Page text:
The Other Room Young Artists Festival 2017 (or 10 Things I Learned About Theatre Directing)

Ten Things I Learned About Theatre Directing

(courtesy of The Young Artists Festival 2017 at The Other Room)


I was jubilant when I discovered that my application to take part in the third Young Artists’ Festival at The Other Room Theatre in Cardiff had been successful; my delight only slightly mitigated by the knowledge that I would be a generation older than the vast majority of the other participants.

Still, as a theatre director, I am barely embryonic. Thus the week-long Festival, which comprises talks and masterclasses from a number of theatre professionals, and culminates in a three-night run of five brand new ten-minute plays, was always going to be an invaluable learning experience.


As an occasional playwright, I have shared rehearsal rooms with a number of illustrious directors; as a reviewer, I have experienced the work of many more; and it has always been clear that the precise nature of the director’s input varies from production to production. It stood to reason that being tasked with directing a brand new play from a well-known playwright, as well as a rehearsed reading from a newer writer, would provide me with fresh insights into the role.


Inevitably, across the week, I made notes on what I learned about the director’s craft/art:

 1. A good script does most of the work.

I was assigned a new play by multi-award-winning Matthew Bulgo: The Language Of Violence, a piece about the business of war. Four meaty roles, a clear narrative, an eternally relevant theme and relishable dialogue replete with grim humour – you’d surely have to be an idiot to mess it up.


 2. It helps if everyone really wants to be in the room.

The beauty of the Young Artists Festival is that it takes place in one of the most exciting venues in Britain; a theatre which has built up a fearsome reputation for the quality of its productions over a very few years. Thus, people are keen to be involved (and to pay the requisite fee) and in the rehearsal room, there is a positive atmosphere and a unanimity of purpose. Especially since a new play has to be up on its feet, in front of an audience, on Thursday evening, the actors only having been handed the script on Tuesday.

 3. The director knows everything, even when he/she doesn’t.

One of many gems gleaned from a directorial masterclass with The Other Room’s co-founder and outgoing Artistic Director Kate Wasserberg – essentially a brain-picking session – was that the director has to embrace the role of ultimate authority, and be an expert on everything from lighting and costume to geo-politics and quantum physics (depending on the subject of the play).

 4. It’s important to be open to suggestions.

Even when one has come to the difficult realisation that one knows everything, it is vital to be able to accept advice from those with greater experience – the Other Room team (incoming Artistic Director Dan Jones, Associate AD Ben Atterbury and Executive Director Bizzy Day) all provided valuable tips, as did my cast; and all of them were helpful – even those which weren’t entirely taken on board.

 5. There’s more than one way of getting things right.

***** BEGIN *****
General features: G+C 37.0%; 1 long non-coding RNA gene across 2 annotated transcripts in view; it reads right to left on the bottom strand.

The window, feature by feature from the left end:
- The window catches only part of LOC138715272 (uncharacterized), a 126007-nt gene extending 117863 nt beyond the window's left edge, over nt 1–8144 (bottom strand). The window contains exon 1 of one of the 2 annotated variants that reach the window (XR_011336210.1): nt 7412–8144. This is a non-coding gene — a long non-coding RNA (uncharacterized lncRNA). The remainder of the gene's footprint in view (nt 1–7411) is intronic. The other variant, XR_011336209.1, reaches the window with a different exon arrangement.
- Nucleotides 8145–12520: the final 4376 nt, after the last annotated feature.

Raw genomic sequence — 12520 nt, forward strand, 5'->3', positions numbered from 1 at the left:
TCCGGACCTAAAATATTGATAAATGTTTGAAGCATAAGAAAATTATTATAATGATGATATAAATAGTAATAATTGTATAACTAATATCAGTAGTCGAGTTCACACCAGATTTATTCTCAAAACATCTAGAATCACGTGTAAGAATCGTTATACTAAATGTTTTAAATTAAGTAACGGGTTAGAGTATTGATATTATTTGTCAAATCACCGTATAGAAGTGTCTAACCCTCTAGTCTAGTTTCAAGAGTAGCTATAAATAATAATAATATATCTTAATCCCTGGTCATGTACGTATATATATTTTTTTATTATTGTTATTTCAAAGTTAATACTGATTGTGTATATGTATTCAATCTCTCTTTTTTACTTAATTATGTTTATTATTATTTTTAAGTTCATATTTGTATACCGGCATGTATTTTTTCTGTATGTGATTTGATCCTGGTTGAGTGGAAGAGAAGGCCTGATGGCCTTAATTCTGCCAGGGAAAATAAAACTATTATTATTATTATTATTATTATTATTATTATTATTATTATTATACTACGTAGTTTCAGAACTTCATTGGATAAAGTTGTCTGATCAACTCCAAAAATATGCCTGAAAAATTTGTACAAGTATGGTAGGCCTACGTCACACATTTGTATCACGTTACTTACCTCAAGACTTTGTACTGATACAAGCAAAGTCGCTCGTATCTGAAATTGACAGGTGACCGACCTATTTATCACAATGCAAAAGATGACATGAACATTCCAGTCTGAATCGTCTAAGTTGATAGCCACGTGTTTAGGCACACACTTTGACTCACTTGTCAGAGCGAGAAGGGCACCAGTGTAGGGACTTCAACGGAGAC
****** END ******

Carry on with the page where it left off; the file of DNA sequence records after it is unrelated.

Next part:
At every point during a production, creative choices will be made – some will be disastrous, many won’t be. Any text of value will be able to stand any number of interpretations. Thus, the script which we were assigned for the rehearsed reading, Bull Shade Skank by Gareth Ford-Elliot, was a monologue, which was shared out amongst the cast, each of them playing iterations of the dope-dealing protagonist.

 6. Actors know how to talk to other actors about acting.

As a non-performer, I was loath to give “acting” notes to my cast at moments where I felt the tone of the dialogue wasn’t quite coming across. Fortunately, however, the mood in the room was such that all of my actors (Grant Cawley, Tia Benvenuti, Toby Burchell, Deborah Newton Williams) felt free to make suggestions to one another, with no offence given or taken. This is perhaps my most valuable takeaway from the week.

 7. The most important person on any production is the stage manager.

The most talented cast, the most perceptive script, the most adventurous set design – it’s all for nothing if it can’t be seen or heard. I’m painfully aware, as a theatre critic, of seldom crediting the stage manager, who is responsible for overseeing light and sound; SM for the festival, Rachel Hendry, simply by doing her job with no-nonsense efficiency, subtly let sunlight in on magic.

 8. Pick the right mood music.

I’m not ashamed to admit that prior to the week, I did a “how to be a theatre director” web search. One handy hint I discovered was to find a piece of music which sums up the feel of the production and have it playing either in the rehearsal room or in one’s head. The obvious choice for Matthew’s piece was Jimi Hendrix’s legendary blitzkrieg-esque interpretation of “The Star-Spangled Banner” from the Woodstock Festival. For technical reasons, we were ultimately unable to use it during the performance itself, but its constant looping in my mind was a great help when it came to maintaining concentration.

 9. If it’s not fun, don’t bother.

Apparently, there are directors who delight in being dictatorial, and work best in an atmosphere of creative conflict. As someone who tends to avoid confrontation, I find this idea horrifying. But, as Kate Wasserberg suggested, being anything other than oneself in the rehearsal room is a recipe for failure; I hope I maintained an enjoyable atmosphere.

 10. I’d quite like to have another go.

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